By People Staff
May 04, 1989 12:00 PM

When I was hired in 1949 to be in charge of television at NBC, I had one specific idea: It would be a terrible mistake to let TV be run like radio. Radio networks sold time to their [advertisers], and each client did what he wanted with it—the big artists were all controlled by sponsors. I went to NBC with the understanding that we would be a programming company that sold advertising, we wouldn’t just sell off our time. It was a massive change.

Jack Benny, who was on CBS, was actually signed by the American Tobacco Company. I didn’t do that. We signed Bob Hope, and he could only work on NBC. It was a fight from the very beginning because the agencies didn’t like my plan. They liked watching the dress rehearsals with their clients and then telling the artists what to do. I said, “None of that, it’s a different world.” I sold my shows by the minute. Never before had anybody sold minutes on a network, but by the time I left, after eight seasons, it was accepted.

Comedy was the absolute big, big hit in those days. I wanted to force as many people as possible to watch the Philco Television Playhouse, and the way I did that was to have it follow the Comedy Hour with Dean Martin and Jerry Lewis, Hope and other stars. We used comedy every night at 8 P.M. to get the major audience and then try to have it flow into more rewarding material, things that would inform, inspire and educate. All things were possible. In 1955, for Producers Showcase, I brought in the Royal Ballet dancing Sleeping Beauty with Margot Fonteyn, and there was no drop-off in the minute-by-minute rating. We had Katharine Cornell in her Broadway play The Barretts of Wimpole Street, Humphrey Bogart in his only TV performance, The Petrified Forest, and things like Tosca with Leontyne Price.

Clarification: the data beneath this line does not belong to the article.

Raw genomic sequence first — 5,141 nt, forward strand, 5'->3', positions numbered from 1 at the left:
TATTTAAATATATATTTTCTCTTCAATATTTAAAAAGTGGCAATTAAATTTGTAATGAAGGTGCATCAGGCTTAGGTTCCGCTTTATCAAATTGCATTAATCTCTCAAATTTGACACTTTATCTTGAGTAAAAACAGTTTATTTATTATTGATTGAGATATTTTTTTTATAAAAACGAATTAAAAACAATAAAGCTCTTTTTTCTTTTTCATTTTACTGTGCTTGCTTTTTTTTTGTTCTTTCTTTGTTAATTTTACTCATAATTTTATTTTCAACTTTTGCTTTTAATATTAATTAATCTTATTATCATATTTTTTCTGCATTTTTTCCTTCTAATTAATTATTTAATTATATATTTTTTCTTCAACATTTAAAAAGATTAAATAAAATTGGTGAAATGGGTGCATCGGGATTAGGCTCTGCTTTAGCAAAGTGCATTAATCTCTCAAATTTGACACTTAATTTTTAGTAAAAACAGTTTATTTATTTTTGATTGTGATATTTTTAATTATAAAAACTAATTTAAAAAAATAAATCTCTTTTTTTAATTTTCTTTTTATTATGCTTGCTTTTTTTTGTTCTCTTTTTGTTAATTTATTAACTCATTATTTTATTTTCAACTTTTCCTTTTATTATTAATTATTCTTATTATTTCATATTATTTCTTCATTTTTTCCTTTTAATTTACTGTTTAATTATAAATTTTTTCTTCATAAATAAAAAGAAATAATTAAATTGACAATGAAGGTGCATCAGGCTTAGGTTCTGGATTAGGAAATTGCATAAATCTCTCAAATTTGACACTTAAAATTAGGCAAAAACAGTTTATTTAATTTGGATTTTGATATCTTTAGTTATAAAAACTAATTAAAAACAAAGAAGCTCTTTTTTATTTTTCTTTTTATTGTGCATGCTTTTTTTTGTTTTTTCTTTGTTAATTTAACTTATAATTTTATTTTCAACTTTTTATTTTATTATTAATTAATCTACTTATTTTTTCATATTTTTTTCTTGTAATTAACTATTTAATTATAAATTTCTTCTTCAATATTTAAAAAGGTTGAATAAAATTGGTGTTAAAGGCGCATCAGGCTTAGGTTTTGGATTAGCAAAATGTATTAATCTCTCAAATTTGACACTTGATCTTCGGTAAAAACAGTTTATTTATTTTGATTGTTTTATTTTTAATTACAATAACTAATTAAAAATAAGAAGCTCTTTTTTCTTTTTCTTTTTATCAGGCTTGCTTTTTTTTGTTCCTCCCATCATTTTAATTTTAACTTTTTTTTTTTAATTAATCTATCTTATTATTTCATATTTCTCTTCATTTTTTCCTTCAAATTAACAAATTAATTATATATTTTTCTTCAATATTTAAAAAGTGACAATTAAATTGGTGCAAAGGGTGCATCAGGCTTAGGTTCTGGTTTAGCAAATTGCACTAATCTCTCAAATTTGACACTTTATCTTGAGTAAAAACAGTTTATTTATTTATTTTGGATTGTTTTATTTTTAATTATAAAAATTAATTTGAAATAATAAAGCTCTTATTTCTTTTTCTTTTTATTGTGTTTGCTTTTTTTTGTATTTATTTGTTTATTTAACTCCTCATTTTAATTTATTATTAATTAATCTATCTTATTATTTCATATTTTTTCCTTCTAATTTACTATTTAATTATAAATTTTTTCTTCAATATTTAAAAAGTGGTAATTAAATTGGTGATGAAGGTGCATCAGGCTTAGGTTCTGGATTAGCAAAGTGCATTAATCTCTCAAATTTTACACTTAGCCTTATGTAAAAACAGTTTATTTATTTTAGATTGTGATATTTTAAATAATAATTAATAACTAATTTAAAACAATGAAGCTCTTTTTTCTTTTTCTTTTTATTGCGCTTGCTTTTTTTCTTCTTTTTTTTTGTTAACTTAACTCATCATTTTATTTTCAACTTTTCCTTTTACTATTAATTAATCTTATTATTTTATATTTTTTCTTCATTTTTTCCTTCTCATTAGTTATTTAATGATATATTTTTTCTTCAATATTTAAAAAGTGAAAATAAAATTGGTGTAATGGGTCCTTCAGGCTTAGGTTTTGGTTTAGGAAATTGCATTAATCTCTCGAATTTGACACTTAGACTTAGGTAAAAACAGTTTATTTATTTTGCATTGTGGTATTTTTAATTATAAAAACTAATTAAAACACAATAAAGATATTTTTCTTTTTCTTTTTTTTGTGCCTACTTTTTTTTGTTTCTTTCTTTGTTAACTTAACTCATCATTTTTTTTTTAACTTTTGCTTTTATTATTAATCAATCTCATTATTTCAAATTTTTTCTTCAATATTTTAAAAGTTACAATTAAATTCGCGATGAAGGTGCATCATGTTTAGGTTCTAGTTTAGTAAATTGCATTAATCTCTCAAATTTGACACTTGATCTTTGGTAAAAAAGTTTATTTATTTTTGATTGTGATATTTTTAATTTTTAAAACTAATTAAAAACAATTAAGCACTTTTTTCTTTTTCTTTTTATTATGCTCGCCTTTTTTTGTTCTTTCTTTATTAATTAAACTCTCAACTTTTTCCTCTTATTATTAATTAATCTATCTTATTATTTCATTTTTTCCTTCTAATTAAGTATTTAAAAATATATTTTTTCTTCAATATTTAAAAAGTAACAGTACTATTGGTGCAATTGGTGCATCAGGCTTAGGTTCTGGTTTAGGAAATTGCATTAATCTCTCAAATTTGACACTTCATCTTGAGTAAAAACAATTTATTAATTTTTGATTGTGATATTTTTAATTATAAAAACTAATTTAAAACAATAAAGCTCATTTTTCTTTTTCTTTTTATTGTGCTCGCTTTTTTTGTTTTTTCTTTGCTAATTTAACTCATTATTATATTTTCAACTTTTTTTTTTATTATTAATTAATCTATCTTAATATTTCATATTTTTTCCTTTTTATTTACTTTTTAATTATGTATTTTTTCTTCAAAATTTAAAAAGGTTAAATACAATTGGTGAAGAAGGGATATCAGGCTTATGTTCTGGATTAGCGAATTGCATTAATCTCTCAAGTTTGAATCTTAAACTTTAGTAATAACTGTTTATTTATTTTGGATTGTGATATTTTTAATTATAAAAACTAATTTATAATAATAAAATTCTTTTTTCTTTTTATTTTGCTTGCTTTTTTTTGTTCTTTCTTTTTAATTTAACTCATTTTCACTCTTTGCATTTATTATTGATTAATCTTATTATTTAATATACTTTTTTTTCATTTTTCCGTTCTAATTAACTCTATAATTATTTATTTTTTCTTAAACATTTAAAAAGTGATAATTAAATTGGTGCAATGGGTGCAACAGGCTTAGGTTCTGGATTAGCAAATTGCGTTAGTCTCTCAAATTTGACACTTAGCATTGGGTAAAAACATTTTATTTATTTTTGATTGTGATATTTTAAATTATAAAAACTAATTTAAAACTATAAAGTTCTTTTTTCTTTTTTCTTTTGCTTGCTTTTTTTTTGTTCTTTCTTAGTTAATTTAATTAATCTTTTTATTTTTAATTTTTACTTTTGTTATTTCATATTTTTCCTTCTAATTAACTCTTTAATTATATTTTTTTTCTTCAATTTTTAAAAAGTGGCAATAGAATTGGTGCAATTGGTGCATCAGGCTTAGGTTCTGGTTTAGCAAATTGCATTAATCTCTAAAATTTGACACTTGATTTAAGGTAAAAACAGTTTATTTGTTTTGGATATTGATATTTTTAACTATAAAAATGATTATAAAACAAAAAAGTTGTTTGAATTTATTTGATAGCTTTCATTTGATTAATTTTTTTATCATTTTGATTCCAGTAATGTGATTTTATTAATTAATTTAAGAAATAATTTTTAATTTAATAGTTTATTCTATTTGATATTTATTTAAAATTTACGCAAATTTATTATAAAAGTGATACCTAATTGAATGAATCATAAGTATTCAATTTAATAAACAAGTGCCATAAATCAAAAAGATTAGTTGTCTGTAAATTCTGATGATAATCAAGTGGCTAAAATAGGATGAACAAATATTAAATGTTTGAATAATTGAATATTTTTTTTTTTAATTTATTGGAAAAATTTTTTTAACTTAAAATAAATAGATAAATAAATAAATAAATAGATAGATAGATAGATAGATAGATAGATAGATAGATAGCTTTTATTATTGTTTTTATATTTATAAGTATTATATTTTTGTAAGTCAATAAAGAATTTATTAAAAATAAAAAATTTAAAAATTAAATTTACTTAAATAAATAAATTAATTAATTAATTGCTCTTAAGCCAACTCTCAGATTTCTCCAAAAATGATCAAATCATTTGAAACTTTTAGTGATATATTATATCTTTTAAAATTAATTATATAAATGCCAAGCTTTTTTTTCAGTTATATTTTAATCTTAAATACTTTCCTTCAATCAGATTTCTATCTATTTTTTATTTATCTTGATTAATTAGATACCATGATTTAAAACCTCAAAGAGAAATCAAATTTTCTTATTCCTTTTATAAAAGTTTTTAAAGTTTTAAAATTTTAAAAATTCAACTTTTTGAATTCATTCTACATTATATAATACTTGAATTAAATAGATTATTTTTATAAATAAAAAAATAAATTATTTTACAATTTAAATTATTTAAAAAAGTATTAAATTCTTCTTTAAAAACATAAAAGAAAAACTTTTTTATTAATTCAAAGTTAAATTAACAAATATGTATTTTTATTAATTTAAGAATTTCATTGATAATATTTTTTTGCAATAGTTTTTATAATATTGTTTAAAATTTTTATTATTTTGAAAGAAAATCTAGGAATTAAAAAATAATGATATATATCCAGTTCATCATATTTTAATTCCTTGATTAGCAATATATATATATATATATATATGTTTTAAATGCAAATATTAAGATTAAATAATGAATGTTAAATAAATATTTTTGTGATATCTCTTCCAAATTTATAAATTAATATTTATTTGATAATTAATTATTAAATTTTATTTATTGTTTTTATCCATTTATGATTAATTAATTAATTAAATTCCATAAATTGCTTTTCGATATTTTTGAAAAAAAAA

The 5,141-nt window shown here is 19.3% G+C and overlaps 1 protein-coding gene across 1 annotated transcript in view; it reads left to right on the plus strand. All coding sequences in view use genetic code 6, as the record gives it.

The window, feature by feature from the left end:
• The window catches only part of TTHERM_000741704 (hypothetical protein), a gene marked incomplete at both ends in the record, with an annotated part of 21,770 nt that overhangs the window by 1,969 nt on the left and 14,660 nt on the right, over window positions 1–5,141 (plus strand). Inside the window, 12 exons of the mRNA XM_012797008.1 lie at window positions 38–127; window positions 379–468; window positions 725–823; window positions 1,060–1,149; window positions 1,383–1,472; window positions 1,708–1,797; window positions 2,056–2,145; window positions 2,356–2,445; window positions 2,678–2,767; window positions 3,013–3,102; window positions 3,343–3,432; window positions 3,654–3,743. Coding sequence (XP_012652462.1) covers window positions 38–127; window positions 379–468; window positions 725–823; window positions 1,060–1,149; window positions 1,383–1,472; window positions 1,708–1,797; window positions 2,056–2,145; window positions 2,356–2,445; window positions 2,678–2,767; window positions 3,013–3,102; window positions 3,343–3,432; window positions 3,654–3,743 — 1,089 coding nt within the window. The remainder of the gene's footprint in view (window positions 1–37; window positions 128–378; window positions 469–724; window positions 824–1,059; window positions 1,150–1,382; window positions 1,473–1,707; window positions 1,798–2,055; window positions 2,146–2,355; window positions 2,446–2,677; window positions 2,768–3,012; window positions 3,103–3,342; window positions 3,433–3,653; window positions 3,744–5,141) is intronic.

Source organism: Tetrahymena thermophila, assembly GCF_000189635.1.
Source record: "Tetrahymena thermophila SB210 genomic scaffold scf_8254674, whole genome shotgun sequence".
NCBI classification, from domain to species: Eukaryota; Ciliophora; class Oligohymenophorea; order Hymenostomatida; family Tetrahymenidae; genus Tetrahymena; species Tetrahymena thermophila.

We got a tremendous reception from the consumers. We gave them a living theater. Today, the networks only appeal to the heavy viewer centers, the people who watch television all the time. We went out and found the segments of the population that weren’t using television, and then we’d do something to make them use it. The Today show was a morning service that everyone said would fail. They called it Weaver’s Folly. When we found that almost half the women weren’t watching the soaps, we started the Home show with Arlene Francis and Hugh Downs, which brought in new money and new viewers. If you only go after the heavy viewer center, all your shows start to look alike.

When the advertisers said, “We want Peter Pan but not the Metropolitan Opera,” I’d say, “Look, fellas, if you want to advertise on Producers’ Showcase, these are the programs. If you don’t want it, don’t buy it.” There are tricks to get the big audience. You don’t have to do it by getting your nose broken by a chair.